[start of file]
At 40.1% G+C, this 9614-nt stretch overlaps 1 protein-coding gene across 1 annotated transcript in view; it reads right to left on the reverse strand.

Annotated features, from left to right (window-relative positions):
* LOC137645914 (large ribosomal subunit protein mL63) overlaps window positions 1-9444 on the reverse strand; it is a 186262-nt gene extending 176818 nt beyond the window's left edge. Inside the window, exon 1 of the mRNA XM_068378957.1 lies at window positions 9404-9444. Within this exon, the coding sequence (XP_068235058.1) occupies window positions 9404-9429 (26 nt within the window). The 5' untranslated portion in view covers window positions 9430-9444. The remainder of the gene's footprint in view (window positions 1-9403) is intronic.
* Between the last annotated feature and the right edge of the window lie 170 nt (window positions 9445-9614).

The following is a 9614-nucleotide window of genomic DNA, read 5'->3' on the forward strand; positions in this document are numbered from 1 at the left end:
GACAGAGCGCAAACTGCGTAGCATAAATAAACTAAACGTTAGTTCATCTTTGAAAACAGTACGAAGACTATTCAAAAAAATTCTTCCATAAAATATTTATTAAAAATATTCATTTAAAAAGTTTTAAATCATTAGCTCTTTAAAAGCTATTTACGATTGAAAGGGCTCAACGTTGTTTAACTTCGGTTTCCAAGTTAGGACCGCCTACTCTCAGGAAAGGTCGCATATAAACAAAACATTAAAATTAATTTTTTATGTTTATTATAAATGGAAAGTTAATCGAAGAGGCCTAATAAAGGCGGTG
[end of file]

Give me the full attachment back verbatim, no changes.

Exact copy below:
At 40.1% G+C, this 9614-nt stretch overlaps 1 protein-coding gene across 1 annotated transcript in view; it reads right to left on the reverse strand.

Annotated features, from left to right (window-relative positions):
* LOC137645914 (large ribosomal subunit protein mL63) overlaps window positions 1-9444 on the reverse strand; it is a 186262-nt gene extending 176818 nt beyond the window's left edge. Inside the window, exon 1 of the mRNA XM_068378957.1 lies at window positions 9404-9444. Within this exon, the coding sequence (XP_068235058.1) occupies window positions 9404-9429 (26 nt within the window). The 5' untranslated portion in view covers window positions 9430-9444. The remainder of the gene's footprint in view (window positions 1-9403) is intronic.
* Between the last annotated feature and the right edge of the window lie 170 nt (window positions 9445-9614).

The following is a 9614-nucleotide window of genomic DNA, read 5'->3' on the forward strand; positions in this document are numbered from 1 at the left end:
GACAGAGCGCAAACTGCGTAGCATAAATAAACTAAACGTTAGTTCATCTTTGAAAACAGTACGAAGACTATTCAAAAAAATTCTTCCATAAAATATTTATTAAAAATATTCATTTAAAAAGTTTTAAATCATTAGCTCTTTAAAAGCTATTTACGATTGAAAGGGCTCAACGTTGTTTAACTTCGGTTTCCAAGTTAGGACCGCCTACTCTCAGGAAAGGTCGCATATAAACAAAACATTAAAATTAATTTTTTATGTTTATTATAAATGGAAAGTTAATCGAAGAGGCCTAATAAAGGCGGTG